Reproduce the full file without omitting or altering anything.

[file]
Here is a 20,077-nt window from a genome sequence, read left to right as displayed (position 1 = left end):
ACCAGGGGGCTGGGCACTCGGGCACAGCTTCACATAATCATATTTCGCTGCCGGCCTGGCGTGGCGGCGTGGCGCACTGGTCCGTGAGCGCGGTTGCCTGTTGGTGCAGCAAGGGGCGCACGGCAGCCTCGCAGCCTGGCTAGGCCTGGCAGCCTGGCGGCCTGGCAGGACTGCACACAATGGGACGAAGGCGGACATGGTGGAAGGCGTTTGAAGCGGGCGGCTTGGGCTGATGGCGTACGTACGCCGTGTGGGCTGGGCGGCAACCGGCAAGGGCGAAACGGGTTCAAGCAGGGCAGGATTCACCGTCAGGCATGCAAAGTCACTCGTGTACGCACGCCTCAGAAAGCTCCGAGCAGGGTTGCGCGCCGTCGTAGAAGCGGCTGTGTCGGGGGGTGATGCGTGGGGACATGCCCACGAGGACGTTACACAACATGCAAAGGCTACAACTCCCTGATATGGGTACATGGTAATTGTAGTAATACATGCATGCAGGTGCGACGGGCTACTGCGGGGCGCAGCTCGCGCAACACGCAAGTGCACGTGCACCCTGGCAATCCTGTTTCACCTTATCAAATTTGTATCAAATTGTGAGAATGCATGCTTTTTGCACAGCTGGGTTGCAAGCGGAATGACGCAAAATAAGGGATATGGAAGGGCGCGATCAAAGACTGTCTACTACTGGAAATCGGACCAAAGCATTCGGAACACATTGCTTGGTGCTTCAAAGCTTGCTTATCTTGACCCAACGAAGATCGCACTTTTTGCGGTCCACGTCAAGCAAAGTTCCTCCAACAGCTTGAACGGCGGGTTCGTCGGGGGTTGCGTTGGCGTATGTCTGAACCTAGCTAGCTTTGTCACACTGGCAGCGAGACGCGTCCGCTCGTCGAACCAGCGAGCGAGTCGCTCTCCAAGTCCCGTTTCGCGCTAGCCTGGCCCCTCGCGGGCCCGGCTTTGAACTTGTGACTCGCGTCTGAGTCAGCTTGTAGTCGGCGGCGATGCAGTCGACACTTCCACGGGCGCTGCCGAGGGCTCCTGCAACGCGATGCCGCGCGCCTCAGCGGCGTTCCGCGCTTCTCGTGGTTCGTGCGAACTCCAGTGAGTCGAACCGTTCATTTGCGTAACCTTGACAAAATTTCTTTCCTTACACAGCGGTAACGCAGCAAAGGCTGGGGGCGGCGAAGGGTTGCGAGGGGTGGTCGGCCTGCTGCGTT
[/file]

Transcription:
Here is a 20,077-nt window from a genome sequence, read left to right as displayed (position 1 = left end):
ACCAGGGGGCTGGGCACTCGGGCACAGCTTCACATAATCATATTTCGCTGCCGGCCTGGCGTGGCGGCGTGGCGCACTGGTCCGTGAGCGCGGTTGCCTGTTGGTGCAGCAAGGGGCGCACGGCAGCCTCGCAGCCTGGCTAGGCCTGGCAGCCTGGCGGCCTGGCAGGACTGCACACAATGGGACGAAGGCGGACATGGTGGAAGGCGTTTGAAGCGGGCGGCTTGGGCTGATGGCGTACGTACGCCGTGTGGGCTGGGCGGCAACCGGCAAGGGCGAAACGGGTTCAAGCAGGGCAGGATTCACCGTCAGGCATGCAAAGTCACTCGTGTACGCACGCCTCAGAAAGCTCCGAGCAGGGTTGCGCGCCGTCGTAGAAGCGGCTGTGTCGGGGGGTGATGCGTGGGGACATGCCCACGAGGACGTTACACAACATGCAAAGGCTACAACTCCCTGATATGGGTACATGGTAATTGTAGTAATACATGCATGCAGGTGCGACGGGCTACTGCGGGGCGCAGCTCGCGCAACACGCAAGTGCACGTGCACCCTGGCAATCCTGTTTCACCTTATCAAATTTGTATCAAATTGTGAGAATGCATGCTTTTTGCACAGCTGGGTTGCAAGCGGAATGACGCAAAATAAGGGATATGGAAGGGCGCGATCAAAGACTGTCTACTACTGGAAATCGGACCAAAGCATTCGGAACACATTGCTTGGTGCTTCAAAGCTTGCTTATCTTGACCCAACGAAGATCGCACTTTTTGCGGTCCACGTCAAGCAAAGTTCCTCCAACAGCTTGAACGGCGGGTTCGTCGGGGGTTGCGTTGGCGTATGTCTGAACCTAGCTAGCTTTGTCACACTGGCAGCGAGACGCGTCCGCTCGTCGAACCAGCGAGCGAGTCGCTCTCCAAGTCCCGTTTCGCGCTAGCCTGGCCCCTCGCGGGCCCGGCTTTGAACTTGTGACTCGCGTCTGAGTCAGCTTGTAGTCGGCGGCGATGCAGTCGACACTTCCACGGGCGCTGCCGAGGGCTCCTGCAACGCGATGCCGCGCGCCTCAGCGGCGTTCCGCGCTTCTCGTGGTTCGTGCGAACTCCAGTGAGTCGAACCGTTCATTTGCGTAACCTTGACAAAATTTCTTTCCTTACACAGCGGTAACGCAGCAAAGGCTGGGGGCGGCGAAGGGTTGCGAGGGGTGGTCGGCCTGCTGCGTT